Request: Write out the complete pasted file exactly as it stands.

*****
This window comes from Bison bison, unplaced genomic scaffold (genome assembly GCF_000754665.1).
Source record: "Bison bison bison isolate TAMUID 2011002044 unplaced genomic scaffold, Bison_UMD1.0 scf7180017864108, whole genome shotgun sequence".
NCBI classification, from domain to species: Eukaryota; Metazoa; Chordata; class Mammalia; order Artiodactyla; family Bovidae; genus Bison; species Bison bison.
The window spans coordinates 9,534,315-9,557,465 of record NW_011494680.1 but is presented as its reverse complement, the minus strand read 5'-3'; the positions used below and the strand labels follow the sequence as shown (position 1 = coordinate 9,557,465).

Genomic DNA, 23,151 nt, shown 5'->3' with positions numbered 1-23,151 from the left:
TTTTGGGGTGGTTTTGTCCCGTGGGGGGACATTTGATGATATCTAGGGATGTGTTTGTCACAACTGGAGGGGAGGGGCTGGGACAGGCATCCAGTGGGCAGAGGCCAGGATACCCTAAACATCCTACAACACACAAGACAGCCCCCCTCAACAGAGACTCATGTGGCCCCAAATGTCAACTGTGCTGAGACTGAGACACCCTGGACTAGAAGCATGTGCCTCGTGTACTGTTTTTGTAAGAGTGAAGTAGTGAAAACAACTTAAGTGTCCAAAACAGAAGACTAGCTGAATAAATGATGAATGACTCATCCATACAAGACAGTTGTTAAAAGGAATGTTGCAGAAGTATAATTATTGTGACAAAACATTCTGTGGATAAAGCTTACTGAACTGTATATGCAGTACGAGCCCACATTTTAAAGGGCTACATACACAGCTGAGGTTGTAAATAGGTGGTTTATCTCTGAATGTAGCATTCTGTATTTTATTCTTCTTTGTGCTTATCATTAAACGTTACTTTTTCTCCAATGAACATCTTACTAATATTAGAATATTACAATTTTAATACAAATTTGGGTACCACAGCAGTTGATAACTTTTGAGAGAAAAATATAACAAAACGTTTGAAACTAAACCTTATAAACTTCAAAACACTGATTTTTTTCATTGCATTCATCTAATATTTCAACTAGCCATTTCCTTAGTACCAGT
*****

This window comes from Bison bison, unplaced genomic scaffold (genome assembly GCF_000754665.1).
Source record: "Bison bison bison isolate TAMUID 2011002044 unplaced genomic scaffold, Bison_UMD1.0 scf7180017864108, whole genome shotgun sequence".
NCBI classification, from domain to species: Eukaryota; Metazoa; Chordata; class Mammalia; order Artiodactyla; family Bovidae; genus Bison; species Bison bison.
The window spans coordinates 9,534,315-9,557,465 of record NW_011494680.1 but is presented as its reverse complement, the minus strand read 5'-3'; the positions used below and the strand labels follow the sequence as shown (position 1 = coordinate 9,557,465).

Genomic DNA, 23,151 nt, shown 5'->3' with positions numbered 1-23,151 from the left:
TTTTGGGGTGGTTTTGTCCCGTGGGGGGACATTTGATGATATCTAGGGATGTGTTTGTCACAACTGGAGGGGAGGGGCTGGGACAGGCATCCAGTGGGCAGAGGCCAGGATACCCTAAACATCCTACAACACACAAGACAGCCCCCCTCAACAGAGACTCATGTGGCCCCAAATGTCAACTGTGCTGAGACTGAGACACCCTGGACTAGAAGCATGTGCCTCGTGTACTGTTTTTGTAAGAGTGAAGTAGTGAAAACAACTTAAGTGTCCAAAACAGAAGACTAGCTGAATAAATGATGAATGACTCATCCATACAAGACAGTTGTTAAAAGGAATGTTGCAGAAGTATAATTATTGTGACAAAACATTCTGTGGATAAAGCTTACTGAACTGTATATGCAGTACGAGCCCACATTTTAAAGGGCTACATACACAGCTGAGGTTGTAAATAGGTGGTTTATCTCTGAATGTAGCATTCTGTATTTTATTCTTCTTTGTGCTTATCATTAAACGTTACTTTTTCTCCAATGAACATCTTACTAATATTAGAATATTACAATTTTAATACAAATTTGGGTACCACAGCAGTTGATAACTTTTGAGAGAAAAATATAACAAAACGTTTGAAACTAAACCTTATAAACTTCAAAACACTGATTTTTTTCATTGCATTCATCTAATATTTCAACTAGCCATTTCCTTAGTACCAGT